An engrossing story chronicling the eccentric art and musical obsessions of John Edward Mermis (Long Gone John), self-proclaimed anti-mogul and inde-rock label founder, Sympathy for the ... See full summary »
An engrossing story chronicling the eccentric art and musical obsessions of John Edward Mermis (Long Gone John), self-proclaimed anti-mogul and inde-rock label founder, Sympathy for the Music Industry (White Stripes). The film broadens to expose the popularity of the Lowbrow Art movement and its bible Juxtapoz Magazine, and takes the viewer on an exciting trip through the fascinating world of art, collectibles, music and popular culture once revered as fringe and now embraced by the mainstream. Written by
Engrossing profile of a major promoter of lowbrow art and retro-rock and punk music
An exotic documentary about John Edward Mermis, a first rate oddball Southern Californian a denizen of Long Beach who collects pop ephemera, especially toys, books and works of "lowbrow art." He also has run a low budget indie record company for the past 17 years, turning out over 750 albums by over 550 groups, mainly punk and retro-rock, and helping to launch the careers of White Stripes, Hole, The Dwarfs, and Rocket from the Crypt, among many others.
This film marks the directing debut of Gregg Gibbs, whose main line until now has been production design (including the current film, "Black Dahlia"). "TLGJ" is a hugely ambitious project. Besides profiling Long Gone John, it seeks to cover the field of lowbrow art and also the music that John has promoted on his label, "Sympathy for the Music Industry." We learn that all through the recording years, he's never signed a written contract with anyone. Everything's been done on a handshake; every musician is always free to drift away. And many do, which John is resigned to. He bills himself as the "anti-mogul."
John is interviewed at length, and material is presented in segments laced through the film. He's just plain interesting to listen to. He also hosts a tour of his home, which is filled to the ceiling with his collections ("You collect this mass of stuff and then you die," he says). We also learn a lot about John from the art (graphic, musical) and artists that fascinate him.
Lowbrow is a southern California pop art phenomenon, with roots in the 1950s hotrod and surfing scenes, and, a bit later, underground comics and street culture. Lowbrow artworks feature pop icons. The term "lowbrow art" was officially coined by the artist Robert Williams in 1994. Williams has promoted the lowbrow art movement through his publication, Juxtapoz, now the second best selling art magazine in the U.S. We meet and see the work of a huge cast of lowbrow artists, among them Bad Otis Link, Blag Dahlia, The Clayton Brothers, Camille Rose Garcia, Liz ("Bloodbath") McGrath, The Pizz, Mark Ryden, Savage Pencil, Todd Schoor, Shag and Williams.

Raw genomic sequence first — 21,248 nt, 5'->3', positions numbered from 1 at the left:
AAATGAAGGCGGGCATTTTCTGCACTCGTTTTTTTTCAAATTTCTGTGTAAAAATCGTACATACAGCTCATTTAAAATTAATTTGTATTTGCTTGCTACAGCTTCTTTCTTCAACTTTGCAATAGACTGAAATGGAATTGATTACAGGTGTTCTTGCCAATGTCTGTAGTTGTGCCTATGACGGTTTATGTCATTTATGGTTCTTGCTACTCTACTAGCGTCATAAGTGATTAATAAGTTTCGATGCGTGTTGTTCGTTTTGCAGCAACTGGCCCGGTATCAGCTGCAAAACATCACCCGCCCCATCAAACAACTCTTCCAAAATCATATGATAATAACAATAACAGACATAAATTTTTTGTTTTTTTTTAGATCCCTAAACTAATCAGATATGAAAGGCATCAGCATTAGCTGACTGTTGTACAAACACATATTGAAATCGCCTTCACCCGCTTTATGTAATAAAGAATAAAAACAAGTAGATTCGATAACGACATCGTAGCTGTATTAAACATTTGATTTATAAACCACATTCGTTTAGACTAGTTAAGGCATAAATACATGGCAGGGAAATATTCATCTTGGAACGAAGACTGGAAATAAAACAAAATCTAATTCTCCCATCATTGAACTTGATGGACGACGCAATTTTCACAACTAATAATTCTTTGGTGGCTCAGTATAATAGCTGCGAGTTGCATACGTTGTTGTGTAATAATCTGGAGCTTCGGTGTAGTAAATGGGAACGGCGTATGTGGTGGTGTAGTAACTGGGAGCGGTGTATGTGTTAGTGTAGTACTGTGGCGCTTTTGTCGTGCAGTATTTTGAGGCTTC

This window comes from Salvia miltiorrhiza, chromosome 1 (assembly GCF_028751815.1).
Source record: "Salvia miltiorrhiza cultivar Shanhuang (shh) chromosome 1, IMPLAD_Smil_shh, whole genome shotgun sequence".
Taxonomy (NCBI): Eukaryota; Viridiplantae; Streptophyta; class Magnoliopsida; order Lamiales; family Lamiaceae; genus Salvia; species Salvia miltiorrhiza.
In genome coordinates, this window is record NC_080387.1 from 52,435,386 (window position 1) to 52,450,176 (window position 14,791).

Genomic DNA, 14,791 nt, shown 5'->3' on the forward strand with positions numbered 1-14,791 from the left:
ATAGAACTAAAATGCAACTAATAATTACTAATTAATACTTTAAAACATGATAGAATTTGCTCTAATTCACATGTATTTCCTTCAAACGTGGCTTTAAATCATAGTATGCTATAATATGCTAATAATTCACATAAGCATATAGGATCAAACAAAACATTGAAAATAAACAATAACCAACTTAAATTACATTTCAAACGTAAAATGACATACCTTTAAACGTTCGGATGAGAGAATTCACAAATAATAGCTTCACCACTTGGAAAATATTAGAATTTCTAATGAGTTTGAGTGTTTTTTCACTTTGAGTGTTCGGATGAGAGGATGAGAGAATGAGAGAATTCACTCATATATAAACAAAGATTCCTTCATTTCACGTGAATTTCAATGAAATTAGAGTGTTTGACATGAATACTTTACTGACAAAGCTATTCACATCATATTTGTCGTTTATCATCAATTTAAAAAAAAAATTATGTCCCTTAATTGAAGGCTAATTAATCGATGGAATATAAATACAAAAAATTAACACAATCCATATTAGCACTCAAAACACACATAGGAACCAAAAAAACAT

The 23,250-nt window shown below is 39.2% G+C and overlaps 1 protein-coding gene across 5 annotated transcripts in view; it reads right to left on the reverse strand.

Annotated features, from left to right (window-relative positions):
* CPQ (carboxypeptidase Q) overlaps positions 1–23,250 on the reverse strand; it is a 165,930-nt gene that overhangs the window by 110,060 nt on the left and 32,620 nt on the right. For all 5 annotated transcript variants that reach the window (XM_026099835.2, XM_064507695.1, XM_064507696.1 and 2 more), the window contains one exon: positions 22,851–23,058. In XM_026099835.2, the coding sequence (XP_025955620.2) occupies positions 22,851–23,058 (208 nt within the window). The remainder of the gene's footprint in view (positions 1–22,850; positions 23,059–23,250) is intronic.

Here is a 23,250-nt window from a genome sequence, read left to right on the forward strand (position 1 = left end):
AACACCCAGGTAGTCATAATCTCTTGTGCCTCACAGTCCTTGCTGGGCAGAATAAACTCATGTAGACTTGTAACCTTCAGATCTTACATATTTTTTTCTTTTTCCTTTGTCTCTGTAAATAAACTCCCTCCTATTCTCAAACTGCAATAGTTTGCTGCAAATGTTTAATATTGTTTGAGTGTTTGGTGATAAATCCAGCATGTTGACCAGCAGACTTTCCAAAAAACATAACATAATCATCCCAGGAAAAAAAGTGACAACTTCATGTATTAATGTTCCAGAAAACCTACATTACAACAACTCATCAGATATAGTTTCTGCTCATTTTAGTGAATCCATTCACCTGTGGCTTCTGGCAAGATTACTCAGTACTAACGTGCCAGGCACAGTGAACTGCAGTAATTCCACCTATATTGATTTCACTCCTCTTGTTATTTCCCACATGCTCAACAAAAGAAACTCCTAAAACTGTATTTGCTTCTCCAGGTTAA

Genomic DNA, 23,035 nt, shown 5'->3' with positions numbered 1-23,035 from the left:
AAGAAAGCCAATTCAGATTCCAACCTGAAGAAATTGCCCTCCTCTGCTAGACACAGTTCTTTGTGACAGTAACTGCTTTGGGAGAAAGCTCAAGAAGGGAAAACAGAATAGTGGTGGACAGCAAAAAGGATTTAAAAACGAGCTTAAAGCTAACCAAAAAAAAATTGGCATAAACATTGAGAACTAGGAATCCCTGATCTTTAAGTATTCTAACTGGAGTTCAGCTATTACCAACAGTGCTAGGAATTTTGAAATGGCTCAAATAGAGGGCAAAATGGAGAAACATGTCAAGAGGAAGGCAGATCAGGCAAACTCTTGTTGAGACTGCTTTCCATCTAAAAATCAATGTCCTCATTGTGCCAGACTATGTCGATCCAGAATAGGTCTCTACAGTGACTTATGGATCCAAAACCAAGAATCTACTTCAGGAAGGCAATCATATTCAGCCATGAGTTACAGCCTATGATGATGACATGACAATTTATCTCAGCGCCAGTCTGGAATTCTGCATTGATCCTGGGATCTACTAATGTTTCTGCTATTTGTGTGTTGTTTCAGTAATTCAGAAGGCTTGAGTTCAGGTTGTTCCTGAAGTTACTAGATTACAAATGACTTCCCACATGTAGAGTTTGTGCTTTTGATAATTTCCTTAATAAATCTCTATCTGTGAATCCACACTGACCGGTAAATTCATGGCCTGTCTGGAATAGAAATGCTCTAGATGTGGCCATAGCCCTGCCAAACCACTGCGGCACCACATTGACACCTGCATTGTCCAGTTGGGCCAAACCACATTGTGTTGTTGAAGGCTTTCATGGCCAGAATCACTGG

We get a similarly detailed survey of some of John's fav musicians thanks to a soundtrack with 40 songs from albums made by John, featuring 33 bands, including Beck, The Bloody Hollies, The Lazy Cowgirls, Rocket from the Crypt, The Shitbirds and The Von Bondies.
There's more. LGJ proudly opens a high school yearbook with many inscriptions dedicated to John (not John Mermis, of course, but some other John...LGJ stole the yearbook). He collects celebrity prescription drug bottles and shows off one that once contained Debbie Harry's Prozac. There are catchy animation sequences, and marvelous comic imagery. And a first rate opening credit sequence showing the manufacture of art print CD covers for one of John's albums. With the aid of time lapse photography, we follow the development, over more than a year, of a huge painting featuring Long Gone John himself as the king of lowbrow art collectors, painted by Todd Schoor.
Well, you can see what I mean about this being an ambitious film. All of this stuff just keeps coming at you in just over an hour and a half. And yet, the work is edited in such a manner that the pace is congenial and the material engrossing from start to finish. I guess 'engrossing' came to me instead of 'absorbing' or 'engaging' as something of a pun, because the one thing required to fully enjoy this movie is that you can sufficiently dig the art and the music. Since some of this material is indeed gross, now and again that presents a challenge. My grades: 7.5/10 (low B+) (Seen at the Idaho International Film Festival, 09/30/06)
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